Jose F. Abisambra, Ph.D.
Department of Neuroscience
Center for Translational Research in Neurodegenerative Disease
1275 Center Drive, PO Box 100159
Gainesville, FL 32610-0159
|2004||M.S.||University of South Florida, Tampa|
|2010||Ph.D. (Medical Sciences/Molecular Medicine)||University of South Florida, Tampa|
|2010-2012||Postdoctoral Fellowship||University of South Florida, Tampa|
Key Words: Tauopathies, Head Injury, Alzheimer’s disease, Molecular Mechanisms of Learning & Memory, Unfolded Protein Response
My research program investigates fundamental biological processes critical to neuronal function that converge with endoplasmic reticulum (ER) proteins. Our currently supported projects focus on the impact of the Unfolded Protein Response on neurodegenerative processes in Alzheimer’s and related proteinopathies. My work explores protein synthesis (Meier et al., 2016), trafficking (mitochondria, Golgi apparatus, plasma membrane, etc.) (Jinwal et al., 2010), folding (Abisambra et al., 2012; Abisambra et al., 2013a), and clearance (proteasome and autophagy) (Abisambra et al., 2013b) as fundamental processes during brain development, aging, and stress. I further investigate the impact of the ER on calcium homeostasis and lipid/carbohydrate metabolism (Abisambra et al., 2010) in the context of whole neuronal function. Alterations to these processes are linked to the pathogenesis of 25 known neurodegenerative disorders that share a common pathological hallmark: intracellular aggregation of tau. These tauopathies include Alzheimer’s disease (AD), chronic traumatic encephalopathy/traumatic brain injury (CTE/TBI; reviewed in (Abisambra and Scheff, 2014), and fronto-temporal degeneration with tau inclusions (FTD-tau).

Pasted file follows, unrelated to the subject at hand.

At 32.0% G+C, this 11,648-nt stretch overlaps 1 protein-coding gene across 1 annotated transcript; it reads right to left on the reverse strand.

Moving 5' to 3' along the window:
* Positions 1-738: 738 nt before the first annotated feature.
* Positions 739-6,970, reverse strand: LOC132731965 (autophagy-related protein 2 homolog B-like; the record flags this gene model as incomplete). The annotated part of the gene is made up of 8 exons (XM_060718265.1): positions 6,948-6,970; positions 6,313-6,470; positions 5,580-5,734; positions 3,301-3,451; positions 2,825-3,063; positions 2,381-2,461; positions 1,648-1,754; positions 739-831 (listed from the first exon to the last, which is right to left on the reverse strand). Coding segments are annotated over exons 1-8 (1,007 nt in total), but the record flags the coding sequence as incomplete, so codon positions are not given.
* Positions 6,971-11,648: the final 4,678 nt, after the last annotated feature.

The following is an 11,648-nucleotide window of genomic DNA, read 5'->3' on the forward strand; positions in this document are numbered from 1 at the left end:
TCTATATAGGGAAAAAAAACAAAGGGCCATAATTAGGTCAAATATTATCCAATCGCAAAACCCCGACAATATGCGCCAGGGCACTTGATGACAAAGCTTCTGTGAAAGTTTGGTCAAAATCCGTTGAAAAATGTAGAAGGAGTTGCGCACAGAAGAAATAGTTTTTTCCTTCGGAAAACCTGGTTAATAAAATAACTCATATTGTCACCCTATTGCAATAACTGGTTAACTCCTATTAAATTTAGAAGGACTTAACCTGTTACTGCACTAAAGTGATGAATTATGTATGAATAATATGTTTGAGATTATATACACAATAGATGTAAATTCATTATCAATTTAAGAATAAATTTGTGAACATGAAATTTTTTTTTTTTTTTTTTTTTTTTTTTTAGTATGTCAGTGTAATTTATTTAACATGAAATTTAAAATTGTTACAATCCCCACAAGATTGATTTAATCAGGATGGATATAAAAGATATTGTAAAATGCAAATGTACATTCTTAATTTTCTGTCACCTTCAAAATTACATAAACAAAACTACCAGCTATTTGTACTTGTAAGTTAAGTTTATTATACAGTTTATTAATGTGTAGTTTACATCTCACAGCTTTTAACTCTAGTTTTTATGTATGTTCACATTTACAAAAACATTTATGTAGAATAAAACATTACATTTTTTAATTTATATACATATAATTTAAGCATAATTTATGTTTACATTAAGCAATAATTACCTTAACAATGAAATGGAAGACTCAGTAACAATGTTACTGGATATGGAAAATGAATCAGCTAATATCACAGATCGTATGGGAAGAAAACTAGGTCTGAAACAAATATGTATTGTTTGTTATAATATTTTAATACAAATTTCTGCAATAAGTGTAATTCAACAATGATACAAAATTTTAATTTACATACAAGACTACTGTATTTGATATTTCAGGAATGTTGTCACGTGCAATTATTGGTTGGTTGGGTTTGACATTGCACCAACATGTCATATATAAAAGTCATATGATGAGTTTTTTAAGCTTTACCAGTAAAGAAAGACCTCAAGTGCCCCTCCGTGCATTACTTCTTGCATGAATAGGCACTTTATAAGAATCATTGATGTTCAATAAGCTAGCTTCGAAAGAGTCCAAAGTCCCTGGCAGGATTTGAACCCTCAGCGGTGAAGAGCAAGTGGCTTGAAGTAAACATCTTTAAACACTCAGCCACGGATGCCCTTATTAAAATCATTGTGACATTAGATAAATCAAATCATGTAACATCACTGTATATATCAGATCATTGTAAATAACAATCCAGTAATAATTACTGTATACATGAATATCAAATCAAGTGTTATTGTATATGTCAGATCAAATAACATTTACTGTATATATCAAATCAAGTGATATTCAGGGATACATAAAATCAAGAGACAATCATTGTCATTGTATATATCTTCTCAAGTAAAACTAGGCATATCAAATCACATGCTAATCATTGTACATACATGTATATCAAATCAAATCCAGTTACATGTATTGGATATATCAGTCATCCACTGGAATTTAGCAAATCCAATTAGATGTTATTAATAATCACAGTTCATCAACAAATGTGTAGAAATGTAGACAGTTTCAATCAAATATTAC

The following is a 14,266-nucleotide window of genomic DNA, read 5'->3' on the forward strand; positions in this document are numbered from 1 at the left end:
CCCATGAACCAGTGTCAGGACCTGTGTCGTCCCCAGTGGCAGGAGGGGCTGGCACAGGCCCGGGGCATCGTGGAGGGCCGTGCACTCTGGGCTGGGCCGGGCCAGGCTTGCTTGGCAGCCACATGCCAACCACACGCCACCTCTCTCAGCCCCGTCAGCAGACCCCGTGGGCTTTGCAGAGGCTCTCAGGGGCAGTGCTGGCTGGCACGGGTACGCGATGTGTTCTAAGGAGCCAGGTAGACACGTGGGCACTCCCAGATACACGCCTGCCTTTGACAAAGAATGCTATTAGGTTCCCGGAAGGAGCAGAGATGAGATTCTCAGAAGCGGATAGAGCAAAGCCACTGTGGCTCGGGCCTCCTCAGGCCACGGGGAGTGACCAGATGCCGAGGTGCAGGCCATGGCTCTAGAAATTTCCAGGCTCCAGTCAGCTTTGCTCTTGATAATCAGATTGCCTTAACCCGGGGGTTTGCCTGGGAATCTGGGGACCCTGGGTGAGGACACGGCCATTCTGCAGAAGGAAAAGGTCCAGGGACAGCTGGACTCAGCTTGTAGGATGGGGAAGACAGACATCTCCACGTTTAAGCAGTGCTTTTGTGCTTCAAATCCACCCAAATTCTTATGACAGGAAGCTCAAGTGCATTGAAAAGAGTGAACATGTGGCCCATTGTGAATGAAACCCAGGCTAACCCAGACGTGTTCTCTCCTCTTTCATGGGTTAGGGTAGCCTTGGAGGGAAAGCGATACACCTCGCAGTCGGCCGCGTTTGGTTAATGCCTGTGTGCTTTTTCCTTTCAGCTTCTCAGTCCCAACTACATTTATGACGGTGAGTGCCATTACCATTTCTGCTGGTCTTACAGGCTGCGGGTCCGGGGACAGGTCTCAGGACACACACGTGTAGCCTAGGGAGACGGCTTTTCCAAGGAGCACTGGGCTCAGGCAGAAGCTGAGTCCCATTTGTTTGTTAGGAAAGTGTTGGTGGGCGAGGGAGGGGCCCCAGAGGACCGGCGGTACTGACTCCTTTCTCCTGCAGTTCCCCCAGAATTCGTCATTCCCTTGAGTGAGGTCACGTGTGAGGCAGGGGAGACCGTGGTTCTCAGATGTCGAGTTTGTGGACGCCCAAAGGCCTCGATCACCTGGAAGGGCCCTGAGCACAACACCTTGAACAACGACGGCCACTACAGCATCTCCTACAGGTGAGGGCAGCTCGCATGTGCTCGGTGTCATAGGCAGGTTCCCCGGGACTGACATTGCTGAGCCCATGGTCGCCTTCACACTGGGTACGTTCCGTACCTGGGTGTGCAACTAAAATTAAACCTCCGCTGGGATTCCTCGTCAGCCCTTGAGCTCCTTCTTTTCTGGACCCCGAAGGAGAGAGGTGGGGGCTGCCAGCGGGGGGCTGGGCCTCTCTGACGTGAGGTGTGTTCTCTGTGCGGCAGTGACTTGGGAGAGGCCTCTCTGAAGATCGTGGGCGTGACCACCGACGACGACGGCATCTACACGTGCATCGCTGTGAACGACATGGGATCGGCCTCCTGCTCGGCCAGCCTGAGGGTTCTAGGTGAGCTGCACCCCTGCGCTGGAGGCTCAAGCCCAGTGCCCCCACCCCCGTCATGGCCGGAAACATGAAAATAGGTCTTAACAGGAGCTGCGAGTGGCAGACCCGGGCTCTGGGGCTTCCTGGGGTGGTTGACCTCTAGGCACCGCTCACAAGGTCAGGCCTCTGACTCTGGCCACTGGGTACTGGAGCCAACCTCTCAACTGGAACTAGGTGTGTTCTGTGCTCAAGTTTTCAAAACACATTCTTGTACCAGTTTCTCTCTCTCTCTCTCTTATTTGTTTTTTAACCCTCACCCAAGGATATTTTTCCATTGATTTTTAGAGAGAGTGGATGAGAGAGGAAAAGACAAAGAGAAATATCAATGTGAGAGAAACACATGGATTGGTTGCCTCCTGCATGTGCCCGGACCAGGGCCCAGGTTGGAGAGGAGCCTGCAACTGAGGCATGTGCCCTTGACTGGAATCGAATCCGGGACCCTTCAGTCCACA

While tau is best known as a microtubule stabilizing protein, the emerging role of ER transport along microtubules for highly specialized cells such as neurons suggest that the impact of tau on the ER has major implications for neuronal function. I systematically examined the link between tau and the ER and show that (i) there are hundreds of tau-ER interactions that are still uncharacterized (Meier et al., 2015), (ii) tau impairs ER-associated degradation and causes activation of the unfolded protein response (UPR) (Abisambra et al., 2013b), and (iii) tau abrogates ribosomal function (Meier et al., 2016; Vanderweyde et al., 2016).
The overarching goal of my research program is to investigate the molecular mechanisms linking tau and ER dysfunction with neurodegeneration. This focus creates an opportunity to investigate the integration of essential cellular functions for development, aging, and disease by targeting one organelle. Ultimately, this work can aid in the identification of therapeutic targets for more than 30 million people currently suffering from tauopathies worldwide.